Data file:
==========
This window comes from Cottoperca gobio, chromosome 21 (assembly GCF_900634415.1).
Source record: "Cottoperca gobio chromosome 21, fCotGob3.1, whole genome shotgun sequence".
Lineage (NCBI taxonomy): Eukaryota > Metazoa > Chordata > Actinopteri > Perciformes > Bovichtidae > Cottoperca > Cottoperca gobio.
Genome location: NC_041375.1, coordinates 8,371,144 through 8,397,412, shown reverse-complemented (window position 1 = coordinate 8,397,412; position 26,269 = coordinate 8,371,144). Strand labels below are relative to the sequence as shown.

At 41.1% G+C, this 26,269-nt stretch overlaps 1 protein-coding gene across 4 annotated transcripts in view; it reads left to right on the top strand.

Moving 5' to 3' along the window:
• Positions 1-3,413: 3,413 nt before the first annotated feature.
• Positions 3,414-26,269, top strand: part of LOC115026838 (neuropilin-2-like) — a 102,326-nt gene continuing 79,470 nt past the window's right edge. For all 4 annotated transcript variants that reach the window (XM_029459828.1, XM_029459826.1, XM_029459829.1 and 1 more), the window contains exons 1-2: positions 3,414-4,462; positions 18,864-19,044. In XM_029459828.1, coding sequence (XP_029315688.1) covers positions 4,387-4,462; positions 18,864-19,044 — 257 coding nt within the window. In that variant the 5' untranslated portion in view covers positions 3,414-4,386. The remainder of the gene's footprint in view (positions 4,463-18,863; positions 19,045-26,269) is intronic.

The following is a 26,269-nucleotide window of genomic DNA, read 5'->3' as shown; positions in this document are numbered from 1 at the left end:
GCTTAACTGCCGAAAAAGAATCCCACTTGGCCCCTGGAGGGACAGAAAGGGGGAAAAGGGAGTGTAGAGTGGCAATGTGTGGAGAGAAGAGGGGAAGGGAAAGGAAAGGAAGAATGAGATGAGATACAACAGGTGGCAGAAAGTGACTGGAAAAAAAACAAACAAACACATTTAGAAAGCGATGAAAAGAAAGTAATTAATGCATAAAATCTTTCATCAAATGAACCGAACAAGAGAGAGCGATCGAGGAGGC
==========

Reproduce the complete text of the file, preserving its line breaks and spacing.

This window comes from Cottoperca gobio, chromosome 21 (assembly GCF_900634415.1).
Source record: "Cottoperca gobio chromosome 21, fCotGob3.1, whole genome shotgun sequence".
Lineage (NCBI taxonomy): Eukaryota > Metazoa > Chordata > Actinopteri > Perciformes > Bovichtidae > Cottoperca > Cottoperca gobio.
Genome location: NC_041375.1, coordinates 8,371,144 through 8,397,412, shown reverse-complemented (window position 1 = coordinate 8,397,412; position 26,269 = coordinate 8,371,144). Strand labels below are relative to the sequence as shown.

At 41.1% G+C, this 26,269-nt stretch overlaps 1 protein-coding gene across 4 annotated transcripts in view; it reads left to right on the top strand.

Moving 5' to 3' along the window:
• Positions 1-3,413: 3,413 nt before the first annotated feature.
• Positions 3,414-26,269, top strand: part of LOC115026838 (neuropilin-2-like) — a 102,326-nt gene continuing 79,470 nt past the window's right edge. For all 4 annotated transcript variants that reach the window (XM_029459828.1, XM_029459826.1, XM_029459829.1 and 1 more), the window contains exons 1-2: positions 3,414-4,462; positions 18,864-19,044. In XM_029459828.1, coding sequence (XP_029315688.1) covers positions 4,387-4,462; positions 18,864-19,044 — 257 coding nt within the window. In that variant the 5' untranslated portion in view covers positions 3,414-4,386. The remainder of the gene's footprint in view (positions 4,463-18,863; positions 19,045-26,269) is intronic.

The following is a 26,269-nucleotide window of genomic DNA, read 5'->3' as shown; positions in this document are numbered from 1 at the left end:
GCTTAACTGCCGAAAAAGAATCCCACTTGGCCCCTGGAGGGACAGAAAGGGGGAAAAGGGAGTGTAGAGTGGCAATGTGTGGAGAGAAGAGGGGAAGGGAAAGGAAAGGAAGAATGAGATGAGATACAACAGGTGGCAGAAAGTGACTGGAAAAAAAACAAACAAACACATTTAGAAAGCGATGAAAAGAAAGTAATTAATGCATAAAATCTTTCATCAAATGAACCGAACAAGAGAGAGCGATCGAGGAGGC